To the Shirtless FBI Agent:
So, you got asked to investigate a threatening e-mail from Jill Kelley and you thought an appropriate response was to send her a shirtless photo of yourself. Someone at the FBI said you became obsessed with the case. Two things: first, has sending a shirtless photo of yourself to a woman EVER WORKED? In what world does something like that actually turn into, "Heeeeyyyy, big boy"? Second, knowing all of the celebrity leaked photos and sex tapes, did you not think you would be found out? YOU WORK FOR THE FBI, MAN!
My advice to you: Seek professional help from a therapist or the Nerd Herd or both.
To Holly Petraeus:
I know that, at the moment, you are probably considering going Lorena Bobbitt and chopping off the general's little sergeant major, but that won't lead to anything but court dates and a successful porn career for your hopefully soon-to-be ex. It's unfortunate this happened, but you appear to be a classy lady and, so far as we know at this point, use technology capably — or at least cover your tracks, and if that's the case, hey, look at you!
My advice to you: Your husband is deep in it and the public is not going to be kind. No need to write an angry Facebook screed or a hateful blog post. You can take the techie high road, but no one would blame you if you signed him up for a bunch of gay porn e-mail lists.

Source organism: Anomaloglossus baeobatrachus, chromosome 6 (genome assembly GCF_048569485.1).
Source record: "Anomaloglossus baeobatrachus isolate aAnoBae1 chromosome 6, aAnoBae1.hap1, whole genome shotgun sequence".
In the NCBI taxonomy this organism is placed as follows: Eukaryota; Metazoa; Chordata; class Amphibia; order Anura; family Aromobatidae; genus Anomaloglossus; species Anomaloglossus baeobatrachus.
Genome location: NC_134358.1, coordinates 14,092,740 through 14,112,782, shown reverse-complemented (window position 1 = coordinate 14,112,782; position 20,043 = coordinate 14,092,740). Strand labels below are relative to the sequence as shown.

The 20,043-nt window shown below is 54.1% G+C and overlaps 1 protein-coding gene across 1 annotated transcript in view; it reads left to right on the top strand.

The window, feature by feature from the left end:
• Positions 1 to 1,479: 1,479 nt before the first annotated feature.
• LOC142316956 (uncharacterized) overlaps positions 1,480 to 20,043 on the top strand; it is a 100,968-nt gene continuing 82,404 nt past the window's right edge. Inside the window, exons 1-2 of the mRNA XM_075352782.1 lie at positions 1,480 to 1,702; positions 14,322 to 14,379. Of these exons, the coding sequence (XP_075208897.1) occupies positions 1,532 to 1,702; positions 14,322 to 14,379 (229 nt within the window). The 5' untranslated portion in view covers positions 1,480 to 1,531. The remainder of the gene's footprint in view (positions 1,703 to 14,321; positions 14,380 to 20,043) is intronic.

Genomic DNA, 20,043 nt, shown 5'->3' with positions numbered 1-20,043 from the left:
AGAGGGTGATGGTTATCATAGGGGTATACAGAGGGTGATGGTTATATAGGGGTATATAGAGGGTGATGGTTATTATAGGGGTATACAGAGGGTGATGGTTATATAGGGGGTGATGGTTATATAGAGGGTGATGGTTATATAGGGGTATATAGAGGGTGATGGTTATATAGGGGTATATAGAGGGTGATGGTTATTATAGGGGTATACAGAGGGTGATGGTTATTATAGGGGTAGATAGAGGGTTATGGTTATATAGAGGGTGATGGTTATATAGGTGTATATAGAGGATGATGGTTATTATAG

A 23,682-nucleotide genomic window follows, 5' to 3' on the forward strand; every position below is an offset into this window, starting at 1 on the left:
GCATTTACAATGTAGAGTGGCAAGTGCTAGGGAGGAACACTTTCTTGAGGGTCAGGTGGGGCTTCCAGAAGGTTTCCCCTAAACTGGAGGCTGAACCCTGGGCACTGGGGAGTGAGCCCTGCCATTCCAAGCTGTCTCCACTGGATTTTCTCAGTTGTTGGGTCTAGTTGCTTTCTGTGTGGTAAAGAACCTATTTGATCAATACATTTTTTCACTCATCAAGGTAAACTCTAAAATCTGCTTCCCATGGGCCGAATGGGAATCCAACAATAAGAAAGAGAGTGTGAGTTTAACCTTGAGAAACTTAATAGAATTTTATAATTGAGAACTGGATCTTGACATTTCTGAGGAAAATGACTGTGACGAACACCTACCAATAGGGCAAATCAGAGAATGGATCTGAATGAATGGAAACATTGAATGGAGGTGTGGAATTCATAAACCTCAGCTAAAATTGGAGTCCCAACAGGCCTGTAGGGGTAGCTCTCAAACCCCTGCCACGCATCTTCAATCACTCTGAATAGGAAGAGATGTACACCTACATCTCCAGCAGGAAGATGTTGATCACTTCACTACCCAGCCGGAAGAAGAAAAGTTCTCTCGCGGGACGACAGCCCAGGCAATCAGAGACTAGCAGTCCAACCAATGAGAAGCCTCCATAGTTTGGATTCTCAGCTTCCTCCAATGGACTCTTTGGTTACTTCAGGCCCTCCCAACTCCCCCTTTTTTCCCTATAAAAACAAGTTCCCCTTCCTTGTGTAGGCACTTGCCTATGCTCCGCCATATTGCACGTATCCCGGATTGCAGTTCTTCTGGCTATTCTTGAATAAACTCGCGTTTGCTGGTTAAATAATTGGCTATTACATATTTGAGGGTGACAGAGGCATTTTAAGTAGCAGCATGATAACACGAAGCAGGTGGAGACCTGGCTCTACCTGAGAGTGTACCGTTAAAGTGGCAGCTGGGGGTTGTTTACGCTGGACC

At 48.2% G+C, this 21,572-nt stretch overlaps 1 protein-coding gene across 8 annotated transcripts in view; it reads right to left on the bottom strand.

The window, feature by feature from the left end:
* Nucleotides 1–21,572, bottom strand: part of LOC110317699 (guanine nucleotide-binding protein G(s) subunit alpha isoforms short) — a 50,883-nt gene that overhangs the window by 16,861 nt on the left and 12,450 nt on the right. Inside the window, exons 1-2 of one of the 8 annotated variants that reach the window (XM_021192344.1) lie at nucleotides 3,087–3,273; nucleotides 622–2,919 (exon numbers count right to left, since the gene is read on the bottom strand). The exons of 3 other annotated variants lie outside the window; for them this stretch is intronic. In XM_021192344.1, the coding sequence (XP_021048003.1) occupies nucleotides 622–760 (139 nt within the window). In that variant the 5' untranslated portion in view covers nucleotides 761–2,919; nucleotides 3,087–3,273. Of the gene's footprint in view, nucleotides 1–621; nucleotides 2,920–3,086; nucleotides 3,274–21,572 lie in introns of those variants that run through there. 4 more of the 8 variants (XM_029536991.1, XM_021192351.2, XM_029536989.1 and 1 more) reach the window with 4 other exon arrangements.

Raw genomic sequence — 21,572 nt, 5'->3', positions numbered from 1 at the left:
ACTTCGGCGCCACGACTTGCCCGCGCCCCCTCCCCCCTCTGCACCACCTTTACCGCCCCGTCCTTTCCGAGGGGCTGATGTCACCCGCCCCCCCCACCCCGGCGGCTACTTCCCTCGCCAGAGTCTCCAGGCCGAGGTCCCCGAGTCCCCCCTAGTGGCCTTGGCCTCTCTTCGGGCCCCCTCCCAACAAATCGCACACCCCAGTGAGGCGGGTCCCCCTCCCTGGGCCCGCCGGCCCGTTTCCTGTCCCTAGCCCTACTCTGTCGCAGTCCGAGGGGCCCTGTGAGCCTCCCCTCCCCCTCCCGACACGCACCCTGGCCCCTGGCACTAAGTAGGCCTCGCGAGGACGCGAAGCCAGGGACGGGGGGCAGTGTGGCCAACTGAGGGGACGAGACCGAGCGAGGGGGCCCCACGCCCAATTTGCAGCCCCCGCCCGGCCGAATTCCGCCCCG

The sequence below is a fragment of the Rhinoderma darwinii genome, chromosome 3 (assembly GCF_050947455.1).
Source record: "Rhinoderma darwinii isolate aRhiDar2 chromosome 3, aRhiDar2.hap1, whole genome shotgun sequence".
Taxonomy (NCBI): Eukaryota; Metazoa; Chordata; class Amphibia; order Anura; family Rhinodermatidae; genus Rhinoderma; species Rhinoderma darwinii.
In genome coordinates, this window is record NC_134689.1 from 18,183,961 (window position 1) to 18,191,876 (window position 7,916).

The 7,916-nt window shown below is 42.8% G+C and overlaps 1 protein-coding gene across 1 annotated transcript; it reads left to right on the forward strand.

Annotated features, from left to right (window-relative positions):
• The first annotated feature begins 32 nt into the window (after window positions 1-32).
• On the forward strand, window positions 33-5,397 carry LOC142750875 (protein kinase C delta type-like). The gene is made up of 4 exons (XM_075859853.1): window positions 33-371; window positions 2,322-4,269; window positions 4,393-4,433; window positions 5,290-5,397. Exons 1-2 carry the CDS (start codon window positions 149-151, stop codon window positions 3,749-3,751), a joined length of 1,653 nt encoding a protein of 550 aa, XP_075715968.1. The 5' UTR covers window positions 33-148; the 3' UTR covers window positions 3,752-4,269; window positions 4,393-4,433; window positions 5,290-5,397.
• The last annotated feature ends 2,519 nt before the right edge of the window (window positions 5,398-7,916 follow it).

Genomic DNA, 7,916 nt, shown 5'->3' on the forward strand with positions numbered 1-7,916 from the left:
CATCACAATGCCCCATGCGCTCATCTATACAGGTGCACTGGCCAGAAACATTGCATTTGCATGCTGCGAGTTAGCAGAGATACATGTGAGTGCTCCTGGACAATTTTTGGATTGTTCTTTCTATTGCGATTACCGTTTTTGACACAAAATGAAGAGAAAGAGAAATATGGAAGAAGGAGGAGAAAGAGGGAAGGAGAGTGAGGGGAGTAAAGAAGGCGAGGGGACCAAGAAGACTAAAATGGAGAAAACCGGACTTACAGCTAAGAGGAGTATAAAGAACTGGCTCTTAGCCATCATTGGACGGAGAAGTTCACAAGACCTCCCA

Seriously, y'all, what is your problem? Have you not learned that texts, e-mails and posts on social media will eventually get you busted? Divorce attorneys LOVE digging into your stuff. What they can't get access to — without a private investigator or a wire tap — is what you say to someone in person or on the phone. You remember talking, right? It's that thing you do when you aren't typing. Give it a shot.
My advice to you: I mean, sure, stop cheating. That's a given. But, since so many of you appear hell bent on acting like utter morons, do all of us a favor and keep your virtual genitalia in your technological pants.
Dad's girlfriend plants gun in his son's backpack.
BY JOHN NOVA LOMAX
A gun scare at a junior high school earlier this month apparently was not the brainstorm of a disturbed teen, but instead the twisted revenge scheme of his father's girlfriend.
According to the Montgomery County Police Reporter, on November 5, constables moonlighting as school security got a phone call tipping them off that a 13-year-old eighth grader had come to school with a pistol in his backpack. They were able to track down the kid and seize the unloaded gun.
The teen was hauled into an office for several hours' questioning, and ultimately, finally, the police believed him when he said he had no idea how the gun came to be in his backpack.
Tracing the phoned-in tip was the constables' next move.
They tracked the call to a convenience store not far from where the boy lived. Once there, they reviewed the store's surveillance tapes and saw that the call had been made by a woman in her twenties.
That led them to 26-year-old Heather Hodges, the live-in love of the boy's father. At first, Hodges attempted to deny making the call, but reportedly changed her tune on being confronted with the video evidence. She allegedly confessed to planting the gat, dropping the kid off, and then phoning in the bogus tip.
Hodges has been charged with two crimes: carrying a weapon on restricted premises and transfer of a handgun to someone under 18 years of age. She was already on probation for a theft charge from Conroe last year, and is now being held in the Montgomery County Jail with bonds set at $20,000.